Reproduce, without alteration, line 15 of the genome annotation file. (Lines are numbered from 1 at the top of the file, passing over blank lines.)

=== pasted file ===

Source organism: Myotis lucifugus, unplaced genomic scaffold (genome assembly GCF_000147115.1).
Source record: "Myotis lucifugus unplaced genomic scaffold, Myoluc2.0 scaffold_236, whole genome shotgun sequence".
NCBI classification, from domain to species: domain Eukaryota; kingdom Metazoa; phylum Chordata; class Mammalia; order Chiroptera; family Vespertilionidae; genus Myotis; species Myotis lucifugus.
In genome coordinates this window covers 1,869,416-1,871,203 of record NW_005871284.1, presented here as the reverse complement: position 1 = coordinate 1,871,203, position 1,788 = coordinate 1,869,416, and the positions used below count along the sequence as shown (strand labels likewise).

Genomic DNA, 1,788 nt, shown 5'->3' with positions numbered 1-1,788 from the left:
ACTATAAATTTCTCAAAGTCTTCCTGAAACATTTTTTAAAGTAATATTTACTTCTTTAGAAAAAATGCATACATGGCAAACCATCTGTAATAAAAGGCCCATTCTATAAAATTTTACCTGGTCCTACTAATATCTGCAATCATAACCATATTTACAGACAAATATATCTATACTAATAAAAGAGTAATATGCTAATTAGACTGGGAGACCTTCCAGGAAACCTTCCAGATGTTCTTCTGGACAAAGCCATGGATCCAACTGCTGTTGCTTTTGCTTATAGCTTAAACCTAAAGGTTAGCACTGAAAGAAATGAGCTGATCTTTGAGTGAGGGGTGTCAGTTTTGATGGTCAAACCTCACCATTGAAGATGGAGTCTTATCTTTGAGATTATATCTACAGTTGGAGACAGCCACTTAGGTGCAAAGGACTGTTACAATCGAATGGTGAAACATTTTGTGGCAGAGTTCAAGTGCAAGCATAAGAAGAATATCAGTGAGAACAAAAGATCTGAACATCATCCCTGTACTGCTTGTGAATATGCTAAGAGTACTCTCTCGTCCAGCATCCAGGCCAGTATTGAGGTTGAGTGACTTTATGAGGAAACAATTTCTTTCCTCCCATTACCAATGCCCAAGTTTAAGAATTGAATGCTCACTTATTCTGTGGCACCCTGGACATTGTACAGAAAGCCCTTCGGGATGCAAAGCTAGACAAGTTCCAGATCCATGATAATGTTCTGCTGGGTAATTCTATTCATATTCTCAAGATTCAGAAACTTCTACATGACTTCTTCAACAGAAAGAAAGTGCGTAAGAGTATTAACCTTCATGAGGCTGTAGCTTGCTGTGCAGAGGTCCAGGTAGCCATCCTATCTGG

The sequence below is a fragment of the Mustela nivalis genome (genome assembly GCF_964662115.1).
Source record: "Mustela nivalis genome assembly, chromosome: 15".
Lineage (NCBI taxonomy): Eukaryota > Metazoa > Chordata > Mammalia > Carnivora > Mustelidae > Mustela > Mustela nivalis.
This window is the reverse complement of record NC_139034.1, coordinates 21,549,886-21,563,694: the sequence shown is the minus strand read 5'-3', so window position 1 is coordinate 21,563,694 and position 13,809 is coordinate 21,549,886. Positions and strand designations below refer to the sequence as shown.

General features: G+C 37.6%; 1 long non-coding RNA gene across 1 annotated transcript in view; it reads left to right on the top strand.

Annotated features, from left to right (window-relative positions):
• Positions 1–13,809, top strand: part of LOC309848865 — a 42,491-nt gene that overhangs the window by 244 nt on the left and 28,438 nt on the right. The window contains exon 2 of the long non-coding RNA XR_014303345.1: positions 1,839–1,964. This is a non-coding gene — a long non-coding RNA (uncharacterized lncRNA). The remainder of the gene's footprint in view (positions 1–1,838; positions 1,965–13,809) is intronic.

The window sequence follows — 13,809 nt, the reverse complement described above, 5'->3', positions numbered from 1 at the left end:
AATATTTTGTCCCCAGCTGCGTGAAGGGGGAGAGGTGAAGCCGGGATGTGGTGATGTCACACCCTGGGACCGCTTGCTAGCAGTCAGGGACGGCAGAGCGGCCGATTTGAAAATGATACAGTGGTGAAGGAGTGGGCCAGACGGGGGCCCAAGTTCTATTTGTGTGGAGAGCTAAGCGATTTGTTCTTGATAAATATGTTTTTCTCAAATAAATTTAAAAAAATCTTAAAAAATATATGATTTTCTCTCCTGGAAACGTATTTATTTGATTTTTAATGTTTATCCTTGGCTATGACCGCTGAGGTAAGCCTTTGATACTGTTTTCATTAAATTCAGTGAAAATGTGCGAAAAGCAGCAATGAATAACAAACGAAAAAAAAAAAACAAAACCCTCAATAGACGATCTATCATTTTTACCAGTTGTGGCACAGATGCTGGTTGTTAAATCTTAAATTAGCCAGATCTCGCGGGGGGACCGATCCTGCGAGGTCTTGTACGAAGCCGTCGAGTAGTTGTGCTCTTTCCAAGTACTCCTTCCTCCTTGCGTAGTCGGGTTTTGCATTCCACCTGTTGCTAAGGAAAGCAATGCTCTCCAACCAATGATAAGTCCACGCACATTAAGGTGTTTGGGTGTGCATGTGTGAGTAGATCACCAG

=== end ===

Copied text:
AATATTTTGTCCCCAGCTGCGTGAAGGGGGAGAGGTGAAGCCGGGATGTGGTGATGTCACACCCTGGGACCGCTTGCTAGCAGTCAGGGACGGCAGAGCGGCCGATTTGAAAATGATACAGTGGTGAAGGAGTGGGCCAGACGGGGGCCCAAGTTCTATTTGTGTGGAGAGCTAAGCGATTTGTTCTTGATAAATATGTTTTTCTCAAATAAATTTAAAAAAATCTTAAAAAATATATGATTTTCTCTCCTGGAAACGTATTTATTTGATTTTTAATGTTTATCCTTGGCTATGACCGCTGAGGTAAGCCTTTGATACTGTTTTCATTAAATTCAGTGAAAATGTGCGAAAAGCAGCAATGAATAACAAACGAAAAAAAAAAAACAAAACCCTCAATAGACGATCTATCATTTTTACCAGTTGTGGCACAGATGCTGGTTGTTAAATCTTAAATTAGCCAGATCTCGCGGGGGGACCGATCCTGCGAGGTCTTGTACGAAGCCGTCGAGTAGTTGTGCTCTTTCCAAGTACTCCTTCCTCCTTGCGTAGTCGGGTTTTGCATTCCACCTGTTGCTAAGGAAAGCAATGCTCTCCAACCAATGATAAGTCCACGCACATTAAGGTGTTTGGGTGTGCATGTGTGAGTAGATCACCAG